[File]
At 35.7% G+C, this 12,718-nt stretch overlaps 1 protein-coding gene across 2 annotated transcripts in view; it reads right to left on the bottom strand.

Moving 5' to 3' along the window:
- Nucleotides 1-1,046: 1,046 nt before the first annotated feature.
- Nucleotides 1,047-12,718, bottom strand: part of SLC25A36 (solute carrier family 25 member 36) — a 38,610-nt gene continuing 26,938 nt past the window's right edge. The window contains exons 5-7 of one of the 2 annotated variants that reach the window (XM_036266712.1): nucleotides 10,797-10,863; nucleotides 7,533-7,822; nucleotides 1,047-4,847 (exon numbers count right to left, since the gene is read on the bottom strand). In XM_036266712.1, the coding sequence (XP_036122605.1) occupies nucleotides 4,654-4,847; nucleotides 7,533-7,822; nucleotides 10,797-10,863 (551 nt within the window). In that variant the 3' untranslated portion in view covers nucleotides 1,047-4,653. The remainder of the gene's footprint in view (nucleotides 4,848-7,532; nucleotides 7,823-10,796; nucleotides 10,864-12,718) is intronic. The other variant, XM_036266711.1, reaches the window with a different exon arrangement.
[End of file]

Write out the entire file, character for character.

At 35.7% G+C, this 12,718-nt stretch overlaps 1 protein-coding gene across 2 annotated transcripts in view; it reads right to left on the bottom strand.

Moving 5' to 3' along the window:
- Nucleotides 1-1,046: 1,046 nt before the first annotated feature.
- Nucleotides 1,047-12,718, bottom strand: part of SLC25A36 (solute carrier family 25 member 36) — a 38,610-nt gene continuing 26,938 nt past the window's right edge. The window contains exons 5-7 of one of the 2 annotated variants that reach the window (XM_036266712.1): nucleotides 10,797-10,863; nucleotides 7,533-7,822; nucleotides 1,047-4,847 (exon numbers count right to left, since the gene is read on the bottom strand). In XM_036266712.1, the coding sequence (XP_036122605.1) occupies nucleotides 4,654-4,847; nucleotides 7,533-7,822; nucleotides 10,797-10,863 (551 nt within the window). In that variant the 3' untranslated portion in view covers nucleotides 1,047-4,653. The remainder of the gene's footprint in view (nucleotides 4,848-7,532; nucleotides 7,823-10,796; nucleotides 10,864-12,718) is intronic. The other variant, XM_036266711.1, reaches the window with a different exon arrangement.